Just about every pocket these days has a smartphone tucked into it but on those smartphones are dozens, if not hundreds, of apps each. These form the web of functionality that the modern world uses to hail a ride, book a dinner table or just look up a question, but are they being developed from the ground up for modern threats?
According to Joshua Wright, senior instructor and counter-hack technical director for the SANS Institute, the answer is a resounding no. In an interview with IT Business Edge, Wright explained how the majority of mobile app developers may have strong technical chops, but they’re not exactly security experts. And when push comes to shove from publishers eager to get products out on the market as fast as possible, security measures can end up on the chopping block.
“Frequently, developers don’t have a strong understanding of the threats associated with mobile device platforms or the app development frameworks they utilize,” Wright told IT Business Edge. “This, combined with the quick-to-market app delivery model, has led to hundreds of thousands of insecure apps throughout the iOS and Android app stores.”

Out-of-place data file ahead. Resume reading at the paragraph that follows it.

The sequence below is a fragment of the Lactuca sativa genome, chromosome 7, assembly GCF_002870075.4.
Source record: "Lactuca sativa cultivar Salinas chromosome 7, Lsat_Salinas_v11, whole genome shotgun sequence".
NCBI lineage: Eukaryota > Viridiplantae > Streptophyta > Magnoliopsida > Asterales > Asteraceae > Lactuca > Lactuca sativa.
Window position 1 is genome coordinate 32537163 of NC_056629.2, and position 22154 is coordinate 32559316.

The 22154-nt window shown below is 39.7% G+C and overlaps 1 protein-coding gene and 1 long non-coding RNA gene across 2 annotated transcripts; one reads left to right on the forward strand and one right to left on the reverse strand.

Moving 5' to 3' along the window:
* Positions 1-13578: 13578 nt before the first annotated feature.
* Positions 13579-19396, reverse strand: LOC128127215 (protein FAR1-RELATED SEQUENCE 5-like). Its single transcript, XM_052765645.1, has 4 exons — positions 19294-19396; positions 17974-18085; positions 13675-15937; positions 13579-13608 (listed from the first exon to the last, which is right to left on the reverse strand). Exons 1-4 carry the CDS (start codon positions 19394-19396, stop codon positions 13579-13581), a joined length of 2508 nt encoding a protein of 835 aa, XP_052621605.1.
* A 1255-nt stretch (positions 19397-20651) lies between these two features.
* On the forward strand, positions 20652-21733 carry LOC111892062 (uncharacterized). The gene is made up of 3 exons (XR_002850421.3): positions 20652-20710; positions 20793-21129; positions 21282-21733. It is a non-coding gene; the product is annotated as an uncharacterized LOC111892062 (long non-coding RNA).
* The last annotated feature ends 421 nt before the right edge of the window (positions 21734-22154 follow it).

However, app developers shouldn’t be stuck with shouldering all of the blame for a compromised app ecosystem. In large part, security measures that work for corporate entities (i.e., firewalls distinguishing between an internal and external network) don’t quite apply to a mobile world, where access is universal and multidirectional. Moreover, developers aren’t always the final say in whether or not their apps remain secure, because they have no control over deliberate or inadvertent changes that consumers make once their products go live.
“Security, to a large extent, falls onto the user,” Robert Gravelle, owner of Gravelle Web Design, told IT Business Edge. “The widespread practice of device rooting by Android users is only increasing risk because it circumvents the security restrictions put in place by the operating system.”